WSFB acquires food through donations and purchases. Regular wholesale purchases allow us to round out the nutritional value of the food we distribute and ensure a steady supply of nutritious foods to member agencies. About 90% of our food is distributed to individuals and families via food pantries that provide free groceries. The rest is provided at shelters, transitional living sites, community kitchens and afterschool and preschool programs. Almost half of our food is distributed to children.

Population(s) Served
Adults
Children and youth

Where we work

Awards

California Nonprofit of the Year 2017

Senator Ben Allen

External assessments

Evaluated via the Impact Genome Project (2019)

Our results

SOURCE: Self-reported by organization

How does this organization measure their results? It's a hard question but an important one.

Pounds of fresh produce distributed per year

This metric is no longer tracked.
Totals By Year
Population(s) Served

Adults

Related Program

Nutritious Food Distribution

Type of Metric

Output - describing our activities and reach

Direction of Success

Holding steady

Context Notes

These figures represent fresh produce distributed from Westside Food Bank's warehouse and includes both purchased and donated produce for the various Fiscal Years. (2021 indicates FY20-21)

Estimated dollar value of food donations distributed to community feedings programs

This metric is no longer tracked.
Totals By Year
Population(s) Served

Adults

Related Program

Nutritious Food Distribution

Type of Metric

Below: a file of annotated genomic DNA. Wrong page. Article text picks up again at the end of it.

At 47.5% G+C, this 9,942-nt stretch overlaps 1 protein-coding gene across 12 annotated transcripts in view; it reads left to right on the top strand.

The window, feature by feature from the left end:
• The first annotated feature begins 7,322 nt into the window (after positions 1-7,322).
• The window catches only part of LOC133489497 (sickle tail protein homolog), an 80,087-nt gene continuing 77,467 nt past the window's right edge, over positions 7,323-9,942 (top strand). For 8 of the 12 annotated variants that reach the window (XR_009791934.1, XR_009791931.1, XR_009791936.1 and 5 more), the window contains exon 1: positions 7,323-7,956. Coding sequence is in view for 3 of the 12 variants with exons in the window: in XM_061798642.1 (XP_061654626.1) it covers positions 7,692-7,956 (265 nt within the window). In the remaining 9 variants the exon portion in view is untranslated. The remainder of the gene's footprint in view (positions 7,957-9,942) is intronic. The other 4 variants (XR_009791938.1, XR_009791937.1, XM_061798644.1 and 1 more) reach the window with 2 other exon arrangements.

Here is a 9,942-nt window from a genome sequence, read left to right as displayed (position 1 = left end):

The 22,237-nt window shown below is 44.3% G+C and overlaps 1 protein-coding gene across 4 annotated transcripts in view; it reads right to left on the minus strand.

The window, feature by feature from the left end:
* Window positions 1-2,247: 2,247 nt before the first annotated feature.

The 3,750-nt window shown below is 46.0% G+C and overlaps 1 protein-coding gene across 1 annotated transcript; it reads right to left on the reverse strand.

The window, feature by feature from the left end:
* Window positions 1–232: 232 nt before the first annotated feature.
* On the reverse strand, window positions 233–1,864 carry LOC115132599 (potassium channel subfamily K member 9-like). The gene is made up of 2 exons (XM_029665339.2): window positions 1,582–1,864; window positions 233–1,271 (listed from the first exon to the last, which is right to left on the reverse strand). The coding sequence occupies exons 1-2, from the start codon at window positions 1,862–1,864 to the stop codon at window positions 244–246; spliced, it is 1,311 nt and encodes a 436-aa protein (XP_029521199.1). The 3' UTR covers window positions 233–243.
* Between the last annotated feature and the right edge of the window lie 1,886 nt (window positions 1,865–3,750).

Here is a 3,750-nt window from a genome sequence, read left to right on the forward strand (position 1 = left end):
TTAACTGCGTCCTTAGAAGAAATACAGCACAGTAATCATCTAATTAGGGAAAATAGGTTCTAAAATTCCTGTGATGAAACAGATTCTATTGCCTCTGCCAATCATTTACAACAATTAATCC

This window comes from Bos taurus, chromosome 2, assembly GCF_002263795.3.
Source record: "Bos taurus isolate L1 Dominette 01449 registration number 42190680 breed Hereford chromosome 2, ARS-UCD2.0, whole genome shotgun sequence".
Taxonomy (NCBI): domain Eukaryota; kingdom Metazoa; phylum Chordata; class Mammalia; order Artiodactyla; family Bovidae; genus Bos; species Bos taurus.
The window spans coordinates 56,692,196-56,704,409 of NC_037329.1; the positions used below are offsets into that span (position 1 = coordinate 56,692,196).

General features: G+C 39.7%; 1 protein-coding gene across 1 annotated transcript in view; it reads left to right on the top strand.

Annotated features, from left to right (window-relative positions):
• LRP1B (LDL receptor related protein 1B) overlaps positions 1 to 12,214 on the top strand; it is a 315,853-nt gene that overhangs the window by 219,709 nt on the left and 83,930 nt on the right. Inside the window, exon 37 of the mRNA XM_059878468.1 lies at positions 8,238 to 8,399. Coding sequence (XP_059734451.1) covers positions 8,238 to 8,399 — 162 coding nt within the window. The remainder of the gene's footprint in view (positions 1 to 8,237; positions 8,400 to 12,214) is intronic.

Outcome - describing the effects on people or issues

Direction of Success

Holding steady

Context Notes

This figure is based on Feeding America's industry standard wholesale valuation of $1.67 per pound. The amount saved by families who receive our food is greater given the high retail cost for food.

Total dollar value of produce distributed

This metric is no longer tracked.
Totals By Year
Population(s) Served

Adults

Related Program

Nutritious Food Distribution

Type of Metric

Outcome - describing the effects on people or issues

Direction of Success

Holding steady

Context Notes

For families struggling to make ends meet the dollar value saved is actually much higher.

Number of food donation partners

This metric is no longer tracked.
Totals By Year
Population(s) Served

Adults

Related Program

Nutritious Food Distribution

Type of Metric

Input - describing resources we use

Direction of Success

Holding steady

Context Notes

The California Association of Food Banks' Farm to Family Produce Project is a key source as are community food drives. In 2020 we've had to limit food drives due to COVID-19 concerns and distancing.

Pounds of Food Distributed

This metric is no longer tracked.
Totals By Year
Population(s) Served

Adults

Related Program

Nutritious Food Distribution